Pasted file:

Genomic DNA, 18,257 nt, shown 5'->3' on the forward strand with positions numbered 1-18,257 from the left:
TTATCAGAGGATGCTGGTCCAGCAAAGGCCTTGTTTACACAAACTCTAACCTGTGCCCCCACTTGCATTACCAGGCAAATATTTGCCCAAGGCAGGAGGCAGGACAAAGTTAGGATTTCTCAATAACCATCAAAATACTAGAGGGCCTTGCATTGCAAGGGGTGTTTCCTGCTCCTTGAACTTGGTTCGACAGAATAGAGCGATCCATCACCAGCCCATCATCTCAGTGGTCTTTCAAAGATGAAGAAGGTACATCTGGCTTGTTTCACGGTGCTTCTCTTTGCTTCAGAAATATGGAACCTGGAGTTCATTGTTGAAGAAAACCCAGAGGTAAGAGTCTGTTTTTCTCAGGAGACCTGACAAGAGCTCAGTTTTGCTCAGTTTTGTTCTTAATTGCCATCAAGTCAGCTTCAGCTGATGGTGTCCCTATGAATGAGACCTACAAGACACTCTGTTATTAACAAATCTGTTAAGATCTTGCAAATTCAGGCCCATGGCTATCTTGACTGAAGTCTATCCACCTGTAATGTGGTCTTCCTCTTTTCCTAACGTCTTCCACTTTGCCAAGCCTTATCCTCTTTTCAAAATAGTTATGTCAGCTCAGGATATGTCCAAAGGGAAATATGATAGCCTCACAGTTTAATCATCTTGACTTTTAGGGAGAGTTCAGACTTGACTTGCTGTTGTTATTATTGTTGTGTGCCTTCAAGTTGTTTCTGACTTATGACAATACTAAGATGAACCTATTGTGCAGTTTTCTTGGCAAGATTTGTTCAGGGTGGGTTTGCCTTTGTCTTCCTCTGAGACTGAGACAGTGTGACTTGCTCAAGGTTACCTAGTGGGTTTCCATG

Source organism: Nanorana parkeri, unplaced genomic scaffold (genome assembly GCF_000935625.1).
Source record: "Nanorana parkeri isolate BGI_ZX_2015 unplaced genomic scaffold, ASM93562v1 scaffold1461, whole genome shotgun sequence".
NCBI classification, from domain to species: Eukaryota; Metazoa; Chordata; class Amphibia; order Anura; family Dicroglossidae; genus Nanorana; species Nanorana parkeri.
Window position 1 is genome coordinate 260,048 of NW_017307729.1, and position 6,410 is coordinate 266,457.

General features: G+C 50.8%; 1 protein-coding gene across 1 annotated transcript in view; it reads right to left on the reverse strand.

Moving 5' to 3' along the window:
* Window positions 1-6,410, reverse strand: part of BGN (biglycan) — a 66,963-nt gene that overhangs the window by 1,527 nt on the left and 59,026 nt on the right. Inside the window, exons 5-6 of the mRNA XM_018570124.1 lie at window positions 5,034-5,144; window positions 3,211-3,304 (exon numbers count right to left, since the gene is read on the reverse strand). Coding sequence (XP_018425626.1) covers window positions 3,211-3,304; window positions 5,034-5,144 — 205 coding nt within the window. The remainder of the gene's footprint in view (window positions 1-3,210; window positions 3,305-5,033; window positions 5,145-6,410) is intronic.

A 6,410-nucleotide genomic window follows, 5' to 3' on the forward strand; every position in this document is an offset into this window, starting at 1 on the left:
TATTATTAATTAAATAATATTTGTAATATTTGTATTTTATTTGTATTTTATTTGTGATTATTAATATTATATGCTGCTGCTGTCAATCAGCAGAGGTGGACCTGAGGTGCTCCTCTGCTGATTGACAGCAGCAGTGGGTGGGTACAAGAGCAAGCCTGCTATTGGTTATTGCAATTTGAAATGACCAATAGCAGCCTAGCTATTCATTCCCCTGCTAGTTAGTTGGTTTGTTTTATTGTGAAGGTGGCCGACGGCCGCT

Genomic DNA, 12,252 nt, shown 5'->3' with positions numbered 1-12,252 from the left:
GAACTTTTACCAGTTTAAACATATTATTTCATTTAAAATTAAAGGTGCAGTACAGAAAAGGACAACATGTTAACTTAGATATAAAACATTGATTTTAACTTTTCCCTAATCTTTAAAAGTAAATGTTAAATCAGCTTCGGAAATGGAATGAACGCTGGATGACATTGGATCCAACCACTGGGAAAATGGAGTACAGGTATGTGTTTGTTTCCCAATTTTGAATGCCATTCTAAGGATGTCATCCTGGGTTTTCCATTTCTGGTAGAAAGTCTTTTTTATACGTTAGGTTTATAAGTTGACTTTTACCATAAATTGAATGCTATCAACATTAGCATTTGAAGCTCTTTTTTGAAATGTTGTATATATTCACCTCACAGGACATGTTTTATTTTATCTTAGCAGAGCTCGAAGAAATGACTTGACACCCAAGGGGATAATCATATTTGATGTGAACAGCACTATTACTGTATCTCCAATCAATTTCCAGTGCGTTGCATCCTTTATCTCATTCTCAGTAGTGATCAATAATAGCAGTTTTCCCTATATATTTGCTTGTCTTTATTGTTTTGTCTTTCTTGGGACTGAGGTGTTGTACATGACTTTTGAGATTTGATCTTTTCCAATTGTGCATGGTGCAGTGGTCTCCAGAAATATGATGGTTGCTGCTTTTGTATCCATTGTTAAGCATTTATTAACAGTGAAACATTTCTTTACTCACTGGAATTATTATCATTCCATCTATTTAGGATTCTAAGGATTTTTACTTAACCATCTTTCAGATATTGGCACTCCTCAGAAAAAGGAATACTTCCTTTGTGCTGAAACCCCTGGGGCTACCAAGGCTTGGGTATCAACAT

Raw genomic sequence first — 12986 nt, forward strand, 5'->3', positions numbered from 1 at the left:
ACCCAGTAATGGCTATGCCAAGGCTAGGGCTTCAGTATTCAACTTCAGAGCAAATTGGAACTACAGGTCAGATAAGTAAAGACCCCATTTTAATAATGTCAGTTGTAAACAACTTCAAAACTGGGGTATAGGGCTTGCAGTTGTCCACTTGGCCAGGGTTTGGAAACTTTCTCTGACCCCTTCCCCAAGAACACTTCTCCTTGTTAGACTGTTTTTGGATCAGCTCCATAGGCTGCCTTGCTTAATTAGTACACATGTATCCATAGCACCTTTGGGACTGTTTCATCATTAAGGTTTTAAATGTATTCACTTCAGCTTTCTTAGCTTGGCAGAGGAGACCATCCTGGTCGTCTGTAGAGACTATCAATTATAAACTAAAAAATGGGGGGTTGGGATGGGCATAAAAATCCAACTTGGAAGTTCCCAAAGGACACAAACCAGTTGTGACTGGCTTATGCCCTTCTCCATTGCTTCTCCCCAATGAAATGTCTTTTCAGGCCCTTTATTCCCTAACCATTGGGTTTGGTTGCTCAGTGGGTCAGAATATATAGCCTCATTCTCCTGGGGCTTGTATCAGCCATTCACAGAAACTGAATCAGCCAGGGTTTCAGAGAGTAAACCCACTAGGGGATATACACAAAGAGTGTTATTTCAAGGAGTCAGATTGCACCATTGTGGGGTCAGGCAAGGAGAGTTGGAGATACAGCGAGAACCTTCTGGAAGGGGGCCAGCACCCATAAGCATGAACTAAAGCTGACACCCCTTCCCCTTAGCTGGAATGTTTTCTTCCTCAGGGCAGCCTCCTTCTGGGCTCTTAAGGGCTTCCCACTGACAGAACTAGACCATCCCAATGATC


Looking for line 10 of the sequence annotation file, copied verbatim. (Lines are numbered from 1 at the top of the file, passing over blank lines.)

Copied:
A 6,410-nucleotide genomic window follows, 5' to 3' on the forward strand; every position in this document is an offset into this window, starting at 1 on the left: